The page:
As I said in the parallel thread on pugski, the idea that the danger starts right beyond the rope is not one that occurs to most people.  Don't ski out there?  Obvious.  Don't walk right out there?  Maybe not so obvious.  To be honest, before reading about the similar incident that happened before, it might not have occurred to me either.

post #11 of 25

Didn't someone fall off the cliff on the backside in a similar situation just last year?

post #12 of 25
Quote:
Originally Posted by mdf View Post
 

As I said in the parallel thread on pugski, the idea that the danger starts right beyond the rope is not one that occurs to most people.  Don't ski out there?  Obvious.  Don't walk right out there?  Maybe not so obvious.  To be honest, before reading about the similar incident that happened before, it might not have occurred to me either.

 

 

Quote:
Originally Posted by focker View Post
 

Didn't someone fall off the cliff on the backside in a similar situation just last year?

If so, may be its good we all get re-mined every year. To bad sometimes it takes something like this to re-mind us 

post #13 of 25
Thread Starter 
OldGoat, this may help...

GTR sets their "Boundary Area" signs & ropes anywhere from 5-10' INSIDE their permit and signs those ropes with "Closed Area" signs. Therefore, there is a "closed area" around the entire resort that GTR can and does manage. This is done to enforce Wyoming law (I don't remember the statute) where skiing in a "Closed Area" can result in up to 6 months in jail and a $300 fine.

So, the specific area where the incident occurred has permanent 6x6 posts anchored in concrete set back from the top of the ridge approximately 10'. It also has a double rope line (2 ropes - one at knee high, one at chest high) and signage every 30' or so ("Closed Area", "Danger Cornice", along with others).

Unfortunately, the indivi
post #14 of 25
Thread Starter 
Sorry,

Try this again...

OldGoat, this may help...

GTR sets their "Boundary Area" signs & ropes anywhere from 5-10' INSIDE their permit and signs those ropes with "Closed Area" signs. Therefore, there is a "closed area" around the entire resort that GTR can and does manage. This is done to enforce Wyoming law (I don't remember the statute) where skiing in a "Closed Area" can result in up to 6 months in jail and a $300 fine. GTR does have an Open Boundary policy and does have an open gate. This individual was not a backcountry skier. He was looking at the Tetons.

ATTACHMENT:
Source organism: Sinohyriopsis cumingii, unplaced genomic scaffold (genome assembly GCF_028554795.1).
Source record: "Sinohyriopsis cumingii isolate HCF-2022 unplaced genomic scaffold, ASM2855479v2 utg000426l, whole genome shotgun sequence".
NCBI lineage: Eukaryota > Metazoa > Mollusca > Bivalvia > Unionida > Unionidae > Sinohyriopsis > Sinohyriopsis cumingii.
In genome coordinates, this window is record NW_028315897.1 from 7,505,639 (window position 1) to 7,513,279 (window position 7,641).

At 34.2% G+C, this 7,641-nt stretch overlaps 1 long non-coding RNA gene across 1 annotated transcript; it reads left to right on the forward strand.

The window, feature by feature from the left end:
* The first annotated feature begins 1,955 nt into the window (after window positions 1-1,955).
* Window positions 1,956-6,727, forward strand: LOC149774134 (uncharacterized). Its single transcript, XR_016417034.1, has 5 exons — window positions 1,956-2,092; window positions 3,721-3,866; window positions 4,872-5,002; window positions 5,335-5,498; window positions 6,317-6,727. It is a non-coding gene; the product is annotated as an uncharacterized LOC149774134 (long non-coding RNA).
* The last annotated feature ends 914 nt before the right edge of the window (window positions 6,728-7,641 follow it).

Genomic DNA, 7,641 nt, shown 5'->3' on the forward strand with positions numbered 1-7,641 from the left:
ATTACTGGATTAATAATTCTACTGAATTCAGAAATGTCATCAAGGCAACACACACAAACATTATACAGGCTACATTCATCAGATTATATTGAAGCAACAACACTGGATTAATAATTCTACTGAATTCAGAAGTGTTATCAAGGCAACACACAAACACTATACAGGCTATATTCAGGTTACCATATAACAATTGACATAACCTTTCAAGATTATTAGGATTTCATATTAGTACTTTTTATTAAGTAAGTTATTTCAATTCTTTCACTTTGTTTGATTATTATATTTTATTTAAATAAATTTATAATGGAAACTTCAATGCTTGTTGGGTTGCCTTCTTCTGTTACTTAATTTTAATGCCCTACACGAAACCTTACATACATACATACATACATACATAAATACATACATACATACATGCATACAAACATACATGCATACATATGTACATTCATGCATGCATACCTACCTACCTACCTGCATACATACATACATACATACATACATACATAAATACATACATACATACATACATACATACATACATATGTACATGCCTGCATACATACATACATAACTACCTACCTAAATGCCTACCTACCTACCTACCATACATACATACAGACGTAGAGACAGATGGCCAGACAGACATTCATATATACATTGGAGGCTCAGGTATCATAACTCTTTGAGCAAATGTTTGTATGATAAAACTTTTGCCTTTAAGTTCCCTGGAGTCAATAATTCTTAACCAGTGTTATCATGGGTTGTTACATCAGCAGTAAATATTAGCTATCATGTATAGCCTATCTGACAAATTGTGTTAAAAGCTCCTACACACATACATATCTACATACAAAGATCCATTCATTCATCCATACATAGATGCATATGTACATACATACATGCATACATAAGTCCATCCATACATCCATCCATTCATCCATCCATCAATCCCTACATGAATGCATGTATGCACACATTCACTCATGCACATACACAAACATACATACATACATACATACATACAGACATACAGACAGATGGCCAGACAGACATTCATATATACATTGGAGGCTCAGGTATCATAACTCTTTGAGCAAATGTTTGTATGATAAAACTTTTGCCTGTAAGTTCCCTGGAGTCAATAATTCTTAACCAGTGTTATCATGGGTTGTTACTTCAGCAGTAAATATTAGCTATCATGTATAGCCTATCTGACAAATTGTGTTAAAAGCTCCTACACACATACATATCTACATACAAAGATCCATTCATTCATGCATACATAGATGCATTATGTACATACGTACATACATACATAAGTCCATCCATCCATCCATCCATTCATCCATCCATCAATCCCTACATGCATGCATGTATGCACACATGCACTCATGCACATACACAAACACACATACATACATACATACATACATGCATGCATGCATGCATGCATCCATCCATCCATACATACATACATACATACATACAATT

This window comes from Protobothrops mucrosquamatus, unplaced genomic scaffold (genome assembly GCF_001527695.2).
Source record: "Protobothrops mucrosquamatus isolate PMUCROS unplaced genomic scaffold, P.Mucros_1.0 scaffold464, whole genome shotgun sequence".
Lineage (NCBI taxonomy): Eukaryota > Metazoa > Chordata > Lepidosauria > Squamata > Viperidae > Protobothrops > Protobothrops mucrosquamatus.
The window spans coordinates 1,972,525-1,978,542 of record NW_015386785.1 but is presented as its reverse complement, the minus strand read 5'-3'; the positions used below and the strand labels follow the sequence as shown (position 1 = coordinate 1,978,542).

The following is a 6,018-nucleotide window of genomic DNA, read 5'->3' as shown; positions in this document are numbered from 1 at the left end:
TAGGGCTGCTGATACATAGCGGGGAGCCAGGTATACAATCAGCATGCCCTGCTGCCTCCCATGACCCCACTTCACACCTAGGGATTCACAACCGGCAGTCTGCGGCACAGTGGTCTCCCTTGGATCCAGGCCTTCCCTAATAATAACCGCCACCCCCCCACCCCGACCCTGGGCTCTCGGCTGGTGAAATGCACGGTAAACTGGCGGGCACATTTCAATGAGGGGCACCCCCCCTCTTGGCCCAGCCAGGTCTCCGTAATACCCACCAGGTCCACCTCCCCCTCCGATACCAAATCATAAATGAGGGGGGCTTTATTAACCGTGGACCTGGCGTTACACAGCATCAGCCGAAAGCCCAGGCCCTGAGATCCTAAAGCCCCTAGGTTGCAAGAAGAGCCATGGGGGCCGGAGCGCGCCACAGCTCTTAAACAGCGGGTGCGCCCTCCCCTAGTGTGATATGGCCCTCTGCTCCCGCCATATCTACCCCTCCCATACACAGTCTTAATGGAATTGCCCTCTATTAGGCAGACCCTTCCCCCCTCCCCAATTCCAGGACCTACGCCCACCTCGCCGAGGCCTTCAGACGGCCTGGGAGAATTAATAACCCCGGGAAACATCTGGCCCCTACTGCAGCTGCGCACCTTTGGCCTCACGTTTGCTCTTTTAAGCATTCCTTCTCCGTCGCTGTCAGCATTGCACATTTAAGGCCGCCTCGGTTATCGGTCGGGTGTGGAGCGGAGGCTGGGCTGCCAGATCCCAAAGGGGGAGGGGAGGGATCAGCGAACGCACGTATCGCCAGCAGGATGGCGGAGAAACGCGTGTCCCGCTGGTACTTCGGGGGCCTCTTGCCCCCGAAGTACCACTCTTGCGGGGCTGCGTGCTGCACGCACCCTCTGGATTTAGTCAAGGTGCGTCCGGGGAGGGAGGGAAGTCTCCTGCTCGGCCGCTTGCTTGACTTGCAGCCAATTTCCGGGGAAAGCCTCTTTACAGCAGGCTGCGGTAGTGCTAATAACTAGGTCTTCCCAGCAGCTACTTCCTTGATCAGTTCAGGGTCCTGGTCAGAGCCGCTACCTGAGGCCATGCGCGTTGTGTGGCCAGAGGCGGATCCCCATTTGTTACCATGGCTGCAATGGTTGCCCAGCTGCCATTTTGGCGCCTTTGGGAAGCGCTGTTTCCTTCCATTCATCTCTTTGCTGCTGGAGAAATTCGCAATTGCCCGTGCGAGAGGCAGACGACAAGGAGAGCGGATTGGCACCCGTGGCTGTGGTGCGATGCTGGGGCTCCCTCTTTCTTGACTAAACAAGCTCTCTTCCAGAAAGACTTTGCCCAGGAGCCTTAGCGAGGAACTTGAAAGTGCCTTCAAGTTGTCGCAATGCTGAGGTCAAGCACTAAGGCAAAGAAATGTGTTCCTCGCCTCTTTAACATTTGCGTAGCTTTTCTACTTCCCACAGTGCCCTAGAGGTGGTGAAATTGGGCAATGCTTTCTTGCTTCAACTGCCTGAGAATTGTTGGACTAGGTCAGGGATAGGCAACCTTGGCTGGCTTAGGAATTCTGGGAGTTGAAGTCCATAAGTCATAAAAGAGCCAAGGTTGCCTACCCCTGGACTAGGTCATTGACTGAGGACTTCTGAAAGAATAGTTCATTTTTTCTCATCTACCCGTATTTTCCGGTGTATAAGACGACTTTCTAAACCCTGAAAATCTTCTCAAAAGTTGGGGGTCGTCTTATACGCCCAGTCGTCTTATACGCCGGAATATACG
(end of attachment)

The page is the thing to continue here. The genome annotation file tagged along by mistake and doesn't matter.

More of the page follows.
So, the specific area where the incident occurred has permanent 6x6 posts anchored in concrete set back from the top of the ridge approximately 10'. It also has a double rope line (2 ropes - one at knee high, one at chest high) and signage every 30' or so ("Closed Area", "Danger Cornice", along with others).

Unfortunately, the individual took off his skis, went through the rope (past the signage), walked in the "Closed Area" towards the edge of the cornice (which is now at least 30' beyond the ridge line), which put enough stress on the cornice to break it. The cornice dropped onto the approximately 45 degree slope below, which resulted in an avalanche, which carried the individual approximately 1500' vertical.

Also, please realize that GTR's boundary backs up the Jedediah Smith Wilderness Area and the area below the cornice is public land. I bring this up because the actual "cornice" is not in GTR's Forest Service permit area and the area underneath the cornice can not be "access controlled" (made safe) such that Avalanche Hazard Mitigation could be performed on the cornice.

Hope this helps those reading understand.

HB
post #15 of 25
Thread Starter 
Focker, same ridge line, different cornice.

About 1000 yards away.

HB
post #16 of 25
Quote:
Originally Posted by HarkinBanks View Post

Sorry,

Try this again...

OldGoat, this may help...

GTR sets their "Boundary Area" signs & ropes anywhere from 5-10' INSIDE their permit and signs those ropes with "Closed Area" signs. Therefore, there is a "closed area" around the entire resort that GTR can and does manage. This is done to enforce Wyoming law (I don't remember the statute) where skiing in a "Closed Area" can result in up to 6 months in jail and a $300 fine. GTR does have an Open Boundary policy and does have an open gate. This individual was not a backcountry skier. He was looking at the Tetons.

So, the specific area where the incident occurred has permanent 6x6 posts anchored in concrete set back from the top of the ridge approximately 10'. It also has a double rope line (2 ropes - one at knee high, one at chest high) and signage every 30' or so ("Closed Area", "Danger Cornice", along with others).